January 24, 2020
Just how much do the Sixers feel the difference between practices with Joel Embiid and without Joel Embiid?
"A lot," Brett Brown told reporters Friday, moments after we learned the franchise center was a full participant in practice for the first time since undergoing hand surgery. "Say no more. He just comes in with a spirit, he was just named for the third straight year as a starter to the All-Star team, he's obviously highly gifted and highly important to what we do. To get him into the group and have him be around is significant."
Up until Friday afternoon, the most we had seen from Embiid at the practice facility was a series of one-handed drills and conditioning activities, designed to keep him sharp in spite of not being able to go through contact. But over the last week, Joel Embiid ramped up both his on-court conditioning and basketball conditioning, and the timeline for his reevaluation has been shortened a great deal, moved up to this Monday, January 27.
That sets the big man up for a potentially quick turnaround from hand surgery by his own admission. Embiid told reporters typical recovery from the injury he suffered is about a month, but with three games on the schedule next week — vs. Golden State, Atlanta, and Boston — he is working hard to be ready to go at some point next week. It is a multi-step process to get there.
"From time-to-time during the game, you get slapped in the hand, so [I'm] just going through practice and going through those scenarios and seeing how it goes," Embiid said. "I had a little bit of time off where I couldn't do anything with the surgery and was a little bit winded, just got to get my conditioning back... As a professional, you got to take care of yourself, you got to take care of your own business. From summertime to when the season started and to this moment, you got some bike, you got some elliptical, so every night you just got to come in and get some sweat on and your heart rate up."
Embiid, who says he will continue to put himself through two-a-day workouts in order to prepare for a return, went through a series of on-court drills in the time reporters were allowed in the facility on Friday, from basic catch-and-shoot work to more concentrated post drills vs. Roy Hibbert to defensive reps against pick-and-rolls.
Embiid is still out here doing some offense/defense drills pic.twitter.com/tVZrVhvHog— Kyle Neubeck (@KyleNeubeck) January 24, 2020
He is moving well, though that protective wrap/cast you see on his hand will stay there for the foreseeable future, an addition to his on-court gear he will have to get used to wearing. Embiid is no stranger to added accessories, having worn a carbon-fiber mask during Philadelphia's first playoff appearance and various braces and sleeves around his troublesome knee in the past.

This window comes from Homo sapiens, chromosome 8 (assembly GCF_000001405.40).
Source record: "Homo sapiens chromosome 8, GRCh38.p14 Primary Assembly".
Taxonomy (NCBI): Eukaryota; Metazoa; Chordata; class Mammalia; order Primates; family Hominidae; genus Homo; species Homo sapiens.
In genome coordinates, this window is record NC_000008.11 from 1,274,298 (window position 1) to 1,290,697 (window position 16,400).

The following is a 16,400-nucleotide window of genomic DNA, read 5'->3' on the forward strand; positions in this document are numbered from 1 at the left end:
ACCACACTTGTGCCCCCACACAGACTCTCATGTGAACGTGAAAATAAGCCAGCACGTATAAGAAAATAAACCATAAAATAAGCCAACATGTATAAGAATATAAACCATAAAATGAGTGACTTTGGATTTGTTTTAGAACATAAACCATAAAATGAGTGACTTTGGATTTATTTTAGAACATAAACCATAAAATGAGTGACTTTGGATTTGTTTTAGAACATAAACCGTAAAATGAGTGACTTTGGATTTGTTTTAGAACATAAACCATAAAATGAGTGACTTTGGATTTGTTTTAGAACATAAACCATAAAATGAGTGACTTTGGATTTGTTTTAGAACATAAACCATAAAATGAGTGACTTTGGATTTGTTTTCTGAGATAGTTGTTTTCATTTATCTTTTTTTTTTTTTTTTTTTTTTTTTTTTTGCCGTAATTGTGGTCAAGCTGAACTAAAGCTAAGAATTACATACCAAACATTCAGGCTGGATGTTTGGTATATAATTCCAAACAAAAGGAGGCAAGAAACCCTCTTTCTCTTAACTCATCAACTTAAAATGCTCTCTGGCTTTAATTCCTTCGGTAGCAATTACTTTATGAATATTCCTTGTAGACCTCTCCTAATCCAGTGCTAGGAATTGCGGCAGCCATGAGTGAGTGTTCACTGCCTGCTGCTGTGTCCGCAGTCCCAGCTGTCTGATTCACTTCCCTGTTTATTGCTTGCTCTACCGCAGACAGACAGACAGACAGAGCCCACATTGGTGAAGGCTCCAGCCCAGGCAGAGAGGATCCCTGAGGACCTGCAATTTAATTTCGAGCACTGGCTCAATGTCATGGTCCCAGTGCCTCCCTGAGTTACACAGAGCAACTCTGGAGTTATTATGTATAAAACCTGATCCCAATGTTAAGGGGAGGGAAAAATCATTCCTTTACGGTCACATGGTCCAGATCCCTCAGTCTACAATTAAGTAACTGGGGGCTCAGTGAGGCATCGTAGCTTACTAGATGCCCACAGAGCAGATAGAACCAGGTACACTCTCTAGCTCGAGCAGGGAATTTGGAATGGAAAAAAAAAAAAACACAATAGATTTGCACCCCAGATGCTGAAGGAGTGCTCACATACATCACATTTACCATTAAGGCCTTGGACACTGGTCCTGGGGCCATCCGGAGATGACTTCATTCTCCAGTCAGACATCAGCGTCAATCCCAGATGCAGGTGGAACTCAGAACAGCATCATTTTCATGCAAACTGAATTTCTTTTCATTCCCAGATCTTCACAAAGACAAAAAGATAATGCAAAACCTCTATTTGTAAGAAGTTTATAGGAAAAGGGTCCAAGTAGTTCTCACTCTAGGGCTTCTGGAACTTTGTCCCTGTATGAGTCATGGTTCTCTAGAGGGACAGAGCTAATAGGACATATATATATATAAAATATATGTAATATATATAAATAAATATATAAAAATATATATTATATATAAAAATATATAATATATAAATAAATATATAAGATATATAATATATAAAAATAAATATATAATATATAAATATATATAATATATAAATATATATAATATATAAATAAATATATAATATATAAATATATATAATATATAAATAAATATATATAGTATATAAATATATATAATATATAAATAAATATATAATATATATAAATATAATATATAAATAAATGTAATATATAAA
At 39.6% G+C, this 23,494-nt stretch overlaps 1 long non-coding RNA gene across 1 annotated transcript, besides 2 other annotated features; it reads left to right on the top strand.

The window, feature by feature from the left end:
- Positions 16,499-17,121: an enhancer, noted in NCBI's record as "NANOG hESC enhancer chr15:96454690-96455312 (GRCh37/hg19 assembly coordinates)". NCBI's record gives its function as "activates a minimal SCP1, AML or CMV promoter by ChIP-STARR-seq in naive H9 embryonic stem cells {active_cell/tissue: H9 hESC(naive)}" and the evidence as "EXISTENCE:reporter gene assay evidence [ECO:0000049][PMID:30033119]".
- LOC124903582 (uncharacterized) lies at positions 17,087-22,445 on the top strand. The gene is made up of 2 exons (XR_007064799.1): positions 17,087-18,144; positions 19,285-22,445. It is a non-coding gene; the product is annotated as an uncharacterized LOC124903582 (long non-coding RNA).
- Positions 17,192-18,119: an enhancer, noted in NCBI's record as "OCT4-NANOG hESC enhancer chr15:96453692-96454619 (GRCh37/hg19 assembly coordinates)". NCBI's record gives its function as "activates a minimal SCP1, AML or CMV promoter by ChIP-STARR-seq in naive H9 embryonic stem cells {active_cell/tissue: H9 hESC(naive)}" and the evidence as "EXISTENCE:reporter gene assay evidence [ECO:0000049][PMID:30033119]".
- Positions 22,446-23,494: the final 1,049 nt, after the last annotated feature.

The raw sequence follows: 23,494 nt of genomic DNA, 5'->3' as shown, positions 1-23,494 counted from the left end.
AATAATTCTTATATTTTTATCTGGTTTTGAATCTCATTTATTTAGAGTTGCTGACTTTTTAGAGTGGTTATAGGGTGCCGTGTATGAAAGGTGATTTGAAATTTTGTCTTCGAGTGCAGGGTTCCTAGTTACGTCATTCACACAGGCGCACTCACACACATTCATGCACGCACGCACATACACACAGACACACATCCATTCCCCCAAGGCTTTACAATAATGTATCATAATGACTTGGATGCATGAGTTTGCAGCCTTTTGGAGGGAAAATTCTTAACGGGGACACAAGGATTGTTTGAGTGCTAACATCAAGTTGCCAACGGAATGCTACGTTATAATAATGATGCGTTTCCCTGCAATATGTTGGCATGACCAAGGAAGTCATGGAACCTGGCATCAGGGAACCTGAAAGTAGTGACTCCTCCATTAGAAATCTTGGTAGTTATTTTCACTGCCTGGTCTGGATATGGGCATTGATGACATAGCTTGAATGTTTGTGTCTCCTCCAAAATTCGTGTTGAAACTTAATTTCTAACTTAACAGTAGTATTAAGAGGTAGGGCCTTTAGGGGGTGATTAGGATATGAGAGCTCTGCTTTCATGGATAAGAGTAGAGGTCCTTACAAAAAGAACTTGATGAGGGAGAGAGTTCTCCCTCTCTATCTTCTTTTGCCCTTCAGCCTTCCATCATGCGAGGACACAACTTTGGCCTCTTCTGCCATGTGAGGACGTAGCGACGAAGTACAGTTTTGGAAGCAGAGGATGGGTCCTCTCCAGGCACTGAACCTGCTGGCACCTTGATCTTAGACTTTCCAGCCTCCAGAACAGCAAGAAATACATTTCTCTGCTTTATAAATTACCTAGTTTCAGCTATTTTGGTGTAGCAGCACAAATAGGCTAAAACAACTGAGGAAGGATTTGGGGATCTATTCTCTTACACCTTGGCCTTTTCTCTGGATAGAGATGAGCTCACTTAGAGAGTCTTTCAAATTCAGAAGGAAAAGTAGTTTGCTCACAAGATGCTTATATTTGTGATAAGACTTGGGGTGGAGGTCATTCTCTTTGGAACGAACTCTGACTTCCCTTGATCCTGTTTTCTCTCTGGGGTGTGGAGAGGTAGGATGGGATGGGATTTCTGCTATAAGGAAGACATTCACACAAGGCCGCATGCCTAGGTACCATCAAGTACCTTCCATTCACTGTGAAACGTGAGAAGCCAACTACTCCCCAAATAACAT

The clearest sign of his seriousness may have come when he was asked about his selection as an Eastern Conference All-Star starter, the third straight time he has been awarded that honor. While Embiid said he was optimistic about his chances to play in the game and appreciates the rare opportunity in front of him — he's the first Sixers player since Allen Iverson to be named an All-Star starter three straight times — he made it clear that his team's current position in the standings is the first, second, and perhaps third thing on his mind.
"I'm not too concerned about what the All-Star Game is going to look like. Right now we're sixth in the East. Hopefully, by next week I'm able to play," Embiid said. "We need all these wins because we're sixth. That's not good. That's not where we saw each other at the beginning of the year."
To climb out of that sixth position, the Sixers need to ace the stretch immediately in front of them, as it contains meetings with teams who they need to clinch tiebreakers over in order to surge up the standings by the end of the year.
While the season series has been clinched over the Boston Celtics, a date with the Miami Heat looms a little over a week from Friday, with the Heat currently holding a 2-1 lead heading into that final meeting. Four games back in the loss column from Miami, every one of these games is critical if they hope to find themselves where they thought they'd be when the season began.
No one is more important in those meetings than Embiid, a walking matchup nightmare for most of the teams ahead of them in the standings. He is their anchor defensively, a foul-drawing machine, and he is the guy who locks down the paint and makes opponents fear driving deep into Philadelphia territory, forcing teams to play the slow, rugged style the Sixers tend to thrive in.
With Josh Richardson out, Philadelphia will be forced to dig deep into their back of tricks in a national TV showdown against the Lakers on Saturday, with Zhaire Smith expected to be available and Shake Milton remaining in the rotation after a lengthy absence.
That alone illustrates the challenges in front of Philadelphia. They used every last day of the two-way contract they handed to Norvel Pelle, who still has a chance to be signed to a real deal for their stretch run, and players who have been day-to-day afterthoughts need to be ready to go in what will probably be their most talked about and publicized game of the year.
Sitting sixth in the standings, it feels like now or never for Philadelphia. No one seems to be more in tune with that than the big fella, who appears dead set on making his return as soon as the powers that be will allow it.
"I'm not happy with where we're at," Embiid said, "so I just got to keep praying and hoping it gets better so I can get back out there with my guys.
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